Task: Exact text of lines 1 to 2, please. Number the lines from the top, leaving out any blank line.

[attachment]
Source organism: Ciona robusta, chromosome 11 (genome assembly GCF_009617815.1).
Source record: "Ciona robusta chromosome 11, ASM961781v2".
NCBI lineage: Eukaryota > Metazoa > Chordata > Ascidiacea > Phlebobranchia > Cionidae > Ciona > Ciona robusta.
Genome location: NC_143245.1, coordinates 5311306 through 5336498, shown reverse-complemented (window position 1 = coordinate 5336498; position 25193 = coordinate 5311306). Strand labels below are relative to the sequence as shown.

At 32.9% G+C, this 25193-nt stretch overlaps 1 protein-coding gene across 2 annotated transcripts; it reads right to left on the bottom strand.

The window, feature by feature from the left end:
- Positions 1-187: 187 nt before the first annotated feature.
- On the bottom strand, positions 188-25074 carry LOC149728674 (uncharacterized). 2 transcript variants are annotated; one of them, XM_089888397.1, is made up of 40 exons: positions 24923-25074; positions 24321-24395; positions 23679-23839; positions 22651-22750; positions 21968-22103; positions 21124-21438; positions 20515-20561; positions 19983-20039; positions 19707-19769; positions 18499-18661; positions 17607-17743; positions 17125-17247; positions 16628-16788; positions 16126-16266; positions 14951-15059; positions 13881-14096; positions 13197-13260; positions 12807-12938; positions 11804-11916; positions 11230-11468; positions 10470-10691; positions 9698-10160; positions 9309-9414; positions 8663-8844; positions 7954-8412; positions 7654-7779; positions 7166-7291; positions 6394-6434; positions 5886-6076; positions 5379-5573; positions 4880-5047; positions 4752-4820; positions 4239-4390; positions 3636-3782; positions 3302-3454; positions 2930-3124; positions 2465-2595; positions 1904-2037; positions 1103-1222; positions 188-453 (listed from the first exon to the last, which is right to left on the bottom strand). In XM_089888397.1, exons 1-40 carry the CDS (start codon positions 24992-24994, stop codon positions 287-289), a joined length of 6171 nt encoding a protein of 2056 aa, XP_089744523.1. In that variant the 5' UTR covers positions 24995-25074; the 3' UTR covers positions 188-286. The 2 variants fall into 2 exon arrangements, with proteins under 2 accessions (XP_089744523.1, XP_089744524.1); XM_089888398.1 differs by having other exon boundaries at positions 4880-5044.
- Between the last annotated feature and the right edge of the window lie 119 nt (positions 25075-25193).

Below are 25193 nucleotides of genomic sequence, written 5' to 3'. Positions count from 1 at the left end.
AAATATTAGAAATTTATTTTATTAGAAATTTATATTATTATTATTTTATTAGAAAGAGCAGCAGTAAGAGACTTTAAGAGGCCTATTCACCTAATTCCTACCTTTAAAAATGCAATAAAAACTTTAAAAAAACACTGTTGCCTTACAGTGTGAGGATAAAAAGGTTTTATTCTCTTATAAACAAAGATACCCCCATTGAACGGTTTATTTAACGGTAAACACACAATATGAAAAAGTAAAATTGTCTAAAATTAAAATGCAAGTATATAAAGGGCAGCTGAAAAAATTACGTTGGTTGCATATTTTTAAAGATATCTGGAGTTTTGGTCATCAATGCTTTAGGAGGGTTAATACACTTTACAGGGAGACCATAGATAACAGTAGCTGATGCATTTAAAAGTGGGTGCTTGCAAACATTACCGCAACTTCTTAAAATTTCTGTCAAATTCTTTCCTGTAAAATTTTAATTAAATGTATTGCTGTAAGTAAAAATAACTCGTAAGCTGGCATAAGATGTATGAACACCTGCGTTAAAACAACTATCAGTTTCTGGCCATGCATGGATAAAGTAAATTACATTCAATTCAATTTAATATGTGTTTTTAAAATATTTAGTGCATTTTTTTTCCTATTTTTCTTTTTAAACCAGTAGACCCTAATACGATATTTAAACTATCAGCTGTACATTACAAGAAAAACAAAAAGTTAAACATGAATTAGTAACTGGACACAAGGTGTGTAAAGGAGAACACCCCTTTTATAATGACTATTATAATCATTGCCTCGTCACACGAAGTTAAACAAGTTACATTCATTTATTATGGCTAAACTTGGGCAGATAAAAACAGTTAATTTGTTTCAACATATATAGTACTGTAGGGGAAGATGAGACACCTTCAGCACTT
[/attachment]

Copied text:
Source organism: Ciona robusta, chromosome 11 (genome assembly GCF_009617815.1).
Source record: "Ciona robusta chromosome 11, ASM961781v2".